Experts warn of institutions manipulating unsuspecting Ugandans with degrees that are scarcely relevant to the sector, writes Edward Ssekika.
Think of any course with “oil and gas” in its name and you are likely to find it selling like a hot cake in Uganda. The logic is that as Uganda edges closer to oil production, a degree in an oil and gas course is a sure way to get a job in the most sought-after industry.
But that may not necessarily be the case. Industry players have told The Observer that actually, Uganda needs skilled plumbers and welders more than degree holders. Kevin Hughes, the operations manager in charge of training at OGAS Solutions Uganda, said the country’s biggest challenge was that universities concentrated more on the ‘academics of oil’ as opposed to practical trainings.
Makerere University, for instance, has geology, petroleum engineering and other petroleum-related courses. Hughes argues that while these courses are good, the next phase of oil development needs fewer university graduates, compared to diploma or certificate-holding technicians.
“Training institutions that are starting bachelor’s and master’s in oil and gas should know that there are not many white-collar jobs available for the industry it is not about degrees, master’s and PhDs like other sectors,” Hughes said.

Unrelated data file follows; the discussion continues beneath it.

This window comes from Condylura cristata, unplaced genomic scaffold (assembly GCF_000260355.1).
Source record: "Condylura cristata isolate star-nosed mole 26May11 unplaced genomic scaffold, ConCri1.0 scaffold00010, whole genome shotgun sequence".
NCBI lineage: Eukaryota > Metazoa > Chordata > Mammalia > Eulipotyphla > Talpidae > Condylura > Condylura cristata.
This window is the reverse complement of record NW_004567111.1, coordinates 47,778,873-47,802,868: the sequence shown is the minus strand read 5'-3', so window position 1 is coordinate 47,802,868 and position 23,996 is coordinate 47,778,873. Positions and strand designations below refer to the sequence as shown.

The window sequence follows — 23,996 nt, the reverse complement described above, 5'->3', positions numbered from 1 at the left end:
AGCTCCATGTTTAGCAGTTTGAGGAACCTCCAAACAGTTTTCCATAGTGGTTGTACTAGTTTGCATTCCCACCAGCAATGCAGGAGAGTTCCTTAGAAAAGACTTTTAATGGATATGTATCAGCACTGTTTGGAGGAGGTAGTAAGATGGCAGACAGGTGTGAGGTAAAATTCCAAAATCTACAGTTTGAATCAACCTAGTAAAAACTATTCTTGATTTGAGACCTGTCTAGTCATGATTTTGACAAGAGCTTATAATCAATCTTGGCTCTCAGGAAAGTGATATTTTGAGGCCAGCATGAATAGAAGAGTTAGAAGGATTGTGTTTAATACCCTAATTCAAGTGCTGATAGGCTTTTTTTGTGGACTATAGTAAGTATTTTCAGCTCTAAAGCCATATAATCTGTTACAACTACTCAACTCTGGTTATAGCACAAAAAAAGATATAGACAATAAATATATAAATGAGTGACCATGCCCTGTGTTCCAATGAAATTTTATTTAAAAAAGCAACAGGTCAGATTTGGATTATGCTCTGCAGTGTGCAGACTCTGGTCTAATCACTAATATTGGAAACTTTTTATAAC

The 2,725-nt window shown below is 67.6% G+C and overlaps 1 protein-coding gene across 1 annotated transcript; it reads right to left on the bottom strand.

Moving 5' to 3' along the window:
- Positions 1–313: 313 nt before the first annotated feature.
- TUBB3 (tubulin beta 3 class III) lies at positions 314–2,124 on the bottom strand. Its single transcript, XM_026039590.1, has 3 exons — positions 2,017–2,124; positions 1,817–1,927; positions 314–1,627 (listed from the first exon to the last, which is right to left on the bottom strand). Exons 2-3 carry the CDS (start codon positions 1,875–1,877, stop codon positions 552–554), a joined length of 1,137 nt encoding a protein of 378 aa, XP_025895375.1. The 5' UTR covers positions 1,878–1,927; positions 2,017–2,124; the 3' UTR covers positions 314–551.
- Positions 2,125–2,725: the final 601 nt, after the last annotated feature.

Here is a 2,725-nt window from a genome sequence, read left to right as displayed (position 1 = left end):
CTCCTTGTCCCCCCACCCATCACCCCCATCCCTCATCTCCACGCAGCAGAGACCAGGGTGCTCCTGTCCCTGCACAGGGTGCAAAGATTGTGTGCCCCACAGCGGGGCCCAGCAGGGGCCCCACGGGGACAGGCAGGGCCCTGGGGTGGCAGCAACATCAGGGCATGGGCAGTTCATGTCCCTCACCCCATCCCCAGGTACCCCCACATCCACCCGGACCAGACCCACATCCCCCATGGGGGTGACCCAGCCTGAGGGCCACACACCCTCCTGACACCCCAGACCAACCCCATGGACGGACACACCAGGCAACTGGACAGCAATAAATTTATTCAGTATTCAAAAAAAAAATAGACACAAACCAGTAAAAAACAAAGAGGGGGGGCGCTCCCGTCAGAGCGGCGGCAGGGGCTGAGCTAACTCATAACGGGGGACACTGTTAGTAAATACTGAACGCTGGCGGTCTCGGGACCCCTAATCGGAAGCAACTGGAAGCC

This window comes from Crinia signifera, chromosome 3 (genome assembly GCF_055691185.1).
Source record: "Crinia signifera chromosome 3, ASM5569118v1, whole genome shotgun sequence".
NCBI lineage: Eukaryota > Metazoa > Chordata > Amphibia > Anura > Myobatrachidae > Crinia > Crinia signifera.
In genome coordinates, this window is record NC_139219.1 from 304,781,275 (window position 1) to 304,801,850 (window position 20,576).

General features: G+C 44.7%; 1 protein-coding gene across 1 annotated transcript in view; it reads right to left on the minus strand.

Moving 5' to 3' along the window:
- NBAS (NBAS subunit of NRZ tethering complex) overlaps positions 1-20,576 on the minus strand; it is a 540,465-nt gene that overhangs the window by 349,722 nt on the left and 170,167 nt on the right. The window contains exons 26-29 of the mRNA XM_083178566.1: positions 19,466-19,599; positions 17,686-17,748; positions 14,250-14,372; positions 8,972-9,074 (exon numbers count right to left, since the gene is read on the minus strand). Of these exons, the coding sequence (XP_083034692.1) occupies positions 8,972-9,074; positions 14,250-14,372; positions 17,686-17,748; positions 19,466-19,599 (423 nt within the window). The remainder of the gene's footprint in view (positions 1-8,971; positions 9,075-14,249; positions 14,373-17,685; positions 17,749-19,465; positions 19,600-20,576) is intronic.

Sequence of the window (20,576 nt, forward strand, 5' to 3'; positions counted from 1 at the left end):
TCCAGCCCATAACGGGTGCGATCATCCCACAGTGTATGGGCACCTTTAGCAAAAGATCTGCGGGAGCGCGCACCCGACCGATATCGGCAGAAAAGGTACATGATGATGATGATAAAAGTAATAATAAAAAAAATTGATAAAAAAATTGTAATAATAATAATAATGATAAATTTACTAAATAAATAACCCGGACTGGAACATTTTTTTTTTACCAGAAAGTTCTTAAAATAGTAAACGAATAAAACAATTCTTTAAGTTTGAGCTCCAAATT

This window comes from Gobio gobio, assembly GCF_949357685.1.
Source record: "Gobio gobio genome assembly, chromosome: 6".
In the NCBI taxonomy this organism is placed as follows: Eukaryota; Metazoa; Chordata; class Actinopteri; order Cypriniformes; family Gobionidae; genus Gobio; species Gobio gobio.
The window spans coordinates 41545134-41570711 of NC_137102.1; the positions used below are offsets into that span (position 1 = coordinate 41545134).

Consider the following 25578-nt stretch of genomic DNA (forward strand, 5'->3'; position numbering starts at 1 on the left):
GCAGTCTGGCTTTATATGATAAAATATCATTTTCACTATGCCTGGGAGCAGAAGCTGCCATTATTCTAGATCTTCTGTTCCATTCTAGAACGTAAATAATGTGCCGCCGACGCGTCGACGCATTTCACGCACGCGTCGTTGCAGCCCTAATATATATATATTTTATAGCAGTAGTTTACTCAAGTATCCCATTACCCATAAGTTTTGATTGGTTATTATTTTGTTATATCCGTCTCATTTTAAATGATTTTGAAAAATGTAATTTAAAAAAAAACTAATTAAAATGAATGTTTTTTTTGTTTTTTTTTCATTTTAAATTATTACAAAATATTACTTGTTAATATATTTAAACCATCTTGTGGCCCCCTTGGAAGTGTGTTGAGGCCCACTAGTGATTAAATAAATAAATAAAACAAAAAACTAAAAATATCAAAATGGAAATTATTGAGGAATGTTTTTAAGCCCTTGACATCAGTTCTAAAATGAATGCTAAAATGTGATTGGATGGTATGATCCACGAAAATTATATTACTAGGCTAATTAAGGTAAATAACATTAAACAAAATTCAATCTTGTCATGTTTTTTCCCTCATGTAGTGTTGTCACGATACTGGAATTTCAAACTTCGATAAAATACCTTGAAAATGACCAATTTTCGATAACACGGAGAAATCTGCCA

Wei Chai, the corporate affairs manager of Cnooc Uganda, agrees, arguing that Ugandans risk losing money in mock courses.
“The general public should inquire from the respective government authorities before making a commitment to invest money in such courses,” Chai said. “Uganda is a nascent oil nation [and] the education system needs to be strengthened in terms of compliance to oil and gas certification requirements and on-the-job practical training. Focus should be given to the technicians.”
Yet Yvick Robin, the operation manager of Specialized Welding Services (SWS), believes that in terms of training for the required manpower for the sector, Uganda is lagging way behind. He said when his company wanted welders here, it took them more than five years to train them to the satisfactory standard.